When Comet Leonard, a mass of space dust, rock, and ice about a half-mile (1 kilometer) wide, makes its closest pass of the Sun on January 3, 2022, it will be a journey 40,000 years in the making. Ahead of its close pass, two Sun-observing spacecraft captured these views of the comet.
The animated image below was captured by NASA’s Solar Terrestrial Relations Observatory-A spacecraft, SECCHI/HI-2 telescope, which has watched the comet since early November. This animated “difference image” was created by subtracting the current frame from the previous frame to highlight differences between them. Difference images are useful for seeing subtle changes in Leonard’s ion tail (the trail of ionized gases streaming from the comet’s body, or nucleus), which becomes longer and brighter toward the end of the clip.
The video below, captured between December 17-19, 2021 by the Solar Orbiter Heliospheric Imager (SoloHI) aboard the ESA/NASAEstablished in 1958, the National Aeronautics and Space Administration (NASA) is an independent agency of the United States Federal Government that succeeded the National Advisory Committee for Aeronautics (NACA). It is responsible for the civilian space program, as well as aeronautics and aerospace research. It’s vision is “To discover and expand knowledge for the benefit of humanity.””>NASA Solar Orbiter spacecraft, shows Comet Leonard streaking diagonally across the field of view with the Milky WayThe Milky Way is the galaxy that contains the Earth, and is named for its appearance from Earth. It is a barred spiral galaxy that contains an estimated 100-400 billion stars and has a diameter between 150,000 and 200,000 light-years.”>Milky Way in the background. VenusVenus, the second planet from the sun, is named after the Roman goddess of love and beauty. After the moon, it is the second-brightest natural object in the night sky. Its rotation (243 Earth days) takes longer than its orbit of the Sun (224.7 Earth days). It is sometimes called Earth’s “sister planet” because of their similar composition, size, mass, and proximity to the Sun. It has no natural satellites.”>Venus and Mercury are also visible in the top right, Venus appearing brighter and moving from left to right. During this sequence, Solar Orbiter moves toward a sidelong view of the comet, revealing more of its tail. SoloHI will continue observing the comet until it leaves its field of view on December 22, 2021.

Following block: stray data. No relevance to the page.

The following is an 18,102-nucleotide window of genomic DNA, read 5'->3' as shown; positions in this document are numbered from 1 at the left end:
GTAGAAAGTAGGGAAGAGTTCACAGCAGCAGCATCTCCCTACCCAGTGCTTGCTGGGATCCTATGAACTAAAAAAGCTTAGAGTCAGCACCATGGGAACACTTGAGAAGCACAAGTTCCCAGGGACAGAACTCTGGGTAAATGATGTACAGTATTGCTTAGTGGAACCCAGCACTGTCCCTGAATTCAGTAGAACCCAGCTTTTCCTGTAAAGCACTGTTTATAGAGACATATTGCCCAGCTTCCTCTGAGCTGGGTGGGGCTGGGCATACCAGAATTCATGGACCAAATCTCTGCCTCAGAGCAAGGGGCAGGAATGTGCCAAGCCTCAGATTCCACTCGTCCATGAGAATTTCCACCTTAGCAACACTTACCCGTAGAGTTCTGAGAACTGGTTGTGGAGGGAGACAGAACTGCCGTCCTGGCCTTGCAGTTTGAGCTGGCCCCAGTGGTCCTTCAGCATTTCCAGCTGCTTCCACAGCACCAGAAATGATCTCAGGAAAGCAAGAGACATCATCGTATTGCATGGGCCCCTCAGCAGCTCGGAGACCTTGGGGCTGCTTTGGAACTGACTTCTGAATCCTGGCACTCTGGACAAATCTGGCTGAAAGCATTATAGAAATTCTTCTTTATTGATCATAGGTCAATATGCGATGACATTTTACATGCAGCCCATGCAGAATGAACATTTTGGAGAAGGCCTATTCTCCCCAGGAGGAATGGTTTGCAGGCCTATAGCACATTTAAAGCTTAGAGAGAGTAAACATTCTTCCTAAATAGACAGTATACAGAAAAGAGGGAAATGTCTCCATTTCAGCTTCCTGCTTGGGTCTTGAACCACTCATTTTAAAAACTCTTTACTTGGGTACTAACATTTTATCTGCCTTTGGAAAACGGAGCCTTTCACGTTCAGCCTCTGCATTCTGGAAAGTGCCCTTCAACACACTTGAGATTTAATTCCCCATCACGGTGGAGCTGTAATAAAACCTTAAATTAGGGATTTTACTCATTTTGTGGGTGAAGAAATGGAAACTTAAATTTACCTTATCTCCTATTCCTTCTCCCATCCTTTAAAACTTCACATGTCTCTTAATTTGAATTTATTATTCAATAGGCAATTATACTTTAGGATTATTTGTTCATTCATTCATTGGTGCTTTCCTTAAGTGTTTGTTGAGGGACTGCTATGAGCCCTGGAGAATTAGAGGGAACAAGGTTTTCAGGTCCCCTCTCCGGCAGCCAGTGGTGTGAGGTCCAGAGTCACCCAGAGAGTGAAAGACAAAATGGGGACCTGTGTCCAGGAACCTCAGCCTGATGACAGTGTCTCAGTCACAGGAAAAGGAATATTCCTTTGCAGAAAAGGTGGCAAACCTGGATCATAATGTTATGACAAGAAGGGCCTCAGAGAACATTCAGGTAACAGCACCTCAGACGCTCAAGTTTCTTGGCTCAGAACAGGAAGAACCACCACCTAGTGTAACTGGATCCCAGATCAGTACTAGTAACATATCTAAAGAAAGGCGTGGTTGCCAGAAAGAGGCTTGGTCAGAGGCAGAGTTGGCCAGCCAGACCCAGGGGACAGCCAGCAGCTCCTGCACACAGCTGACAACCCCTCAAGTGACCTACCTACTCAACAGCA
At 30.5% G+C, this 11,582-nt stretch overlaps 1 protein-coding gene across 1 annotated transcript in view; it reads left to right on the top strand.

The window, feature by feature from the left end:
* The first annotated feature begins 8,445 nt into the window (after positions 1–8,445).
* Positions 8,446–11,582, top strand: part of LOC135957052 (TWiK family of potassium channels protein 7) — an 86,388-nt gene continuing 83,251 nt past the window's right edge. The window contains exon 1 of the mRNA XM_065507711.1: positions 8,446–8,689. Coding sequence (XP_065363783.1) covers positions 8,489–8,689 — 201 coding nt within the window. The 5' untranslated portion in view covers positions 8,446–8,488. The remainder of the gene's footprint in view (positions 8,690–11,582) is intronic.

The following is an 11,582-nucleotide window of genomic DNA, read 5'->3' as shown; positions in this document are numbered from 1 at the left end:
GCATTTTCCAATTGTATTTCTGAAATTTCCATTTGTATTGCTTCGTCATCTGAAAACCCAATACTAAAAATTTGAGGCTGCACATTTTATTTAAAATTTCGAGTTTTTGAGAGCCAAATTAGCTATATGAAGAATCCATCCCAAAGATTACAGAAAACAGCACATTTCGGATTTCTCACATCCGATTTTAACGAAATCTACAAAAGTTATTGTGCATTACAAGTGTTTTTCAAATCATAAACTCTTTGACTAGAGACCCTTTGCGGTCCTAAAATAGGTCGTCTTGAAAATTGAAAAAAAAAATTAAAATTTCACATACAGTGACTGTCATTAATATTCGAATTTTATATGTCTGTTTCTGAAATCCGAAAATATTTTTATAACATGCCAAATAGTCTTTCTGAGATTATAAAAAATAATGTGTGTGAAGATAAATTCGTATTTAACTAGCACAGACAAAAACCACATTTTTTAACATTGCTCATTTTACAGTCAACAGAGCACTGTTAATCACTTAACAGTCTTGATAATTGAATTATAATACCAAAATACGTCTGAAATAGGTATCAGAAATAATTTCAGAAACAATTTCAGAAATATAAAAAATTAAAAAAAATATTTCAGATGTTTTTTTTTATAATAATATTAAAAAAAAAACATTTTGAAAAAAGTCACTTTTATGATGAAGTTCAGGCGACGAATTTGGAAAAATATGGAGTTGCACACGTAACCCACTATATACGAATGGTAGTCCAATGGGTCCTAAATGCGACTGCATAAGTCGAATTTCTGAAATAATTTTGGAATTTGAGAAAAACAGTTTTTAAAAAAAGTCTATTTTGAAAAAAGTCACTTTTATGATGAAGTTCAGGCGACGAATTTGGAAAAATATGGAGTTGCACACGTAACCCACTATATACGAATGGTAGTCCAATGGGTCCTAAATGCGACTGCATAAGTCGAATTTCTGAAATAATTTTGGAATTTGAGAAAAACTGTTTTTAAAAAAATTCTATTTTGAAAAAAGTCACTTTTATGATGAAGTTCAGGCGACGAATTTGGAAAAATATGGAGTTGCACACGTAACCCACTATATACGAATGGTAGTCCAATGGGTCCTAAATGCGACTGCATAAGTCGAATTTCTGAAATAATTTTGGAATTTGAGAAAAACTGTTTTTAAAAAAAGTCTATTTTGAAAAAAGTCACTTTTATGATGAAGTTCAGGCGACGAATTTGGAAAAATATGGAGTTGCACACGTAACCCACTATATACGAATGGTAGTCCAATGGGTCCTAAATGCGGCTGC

Comet Leonard was discovered in January 2021 by Gregory Leonard, who spotted it in images taken from the Mt. Lemmon Observatory in Arizona. Its closest pass on January 3, 2022 will take it within 56 million miles (90 million kilometers) of the Sun, slightly more than half Earth’s distance. If it doesn’t disintegrate, its trajectory will fling it into interstellar space, never to return.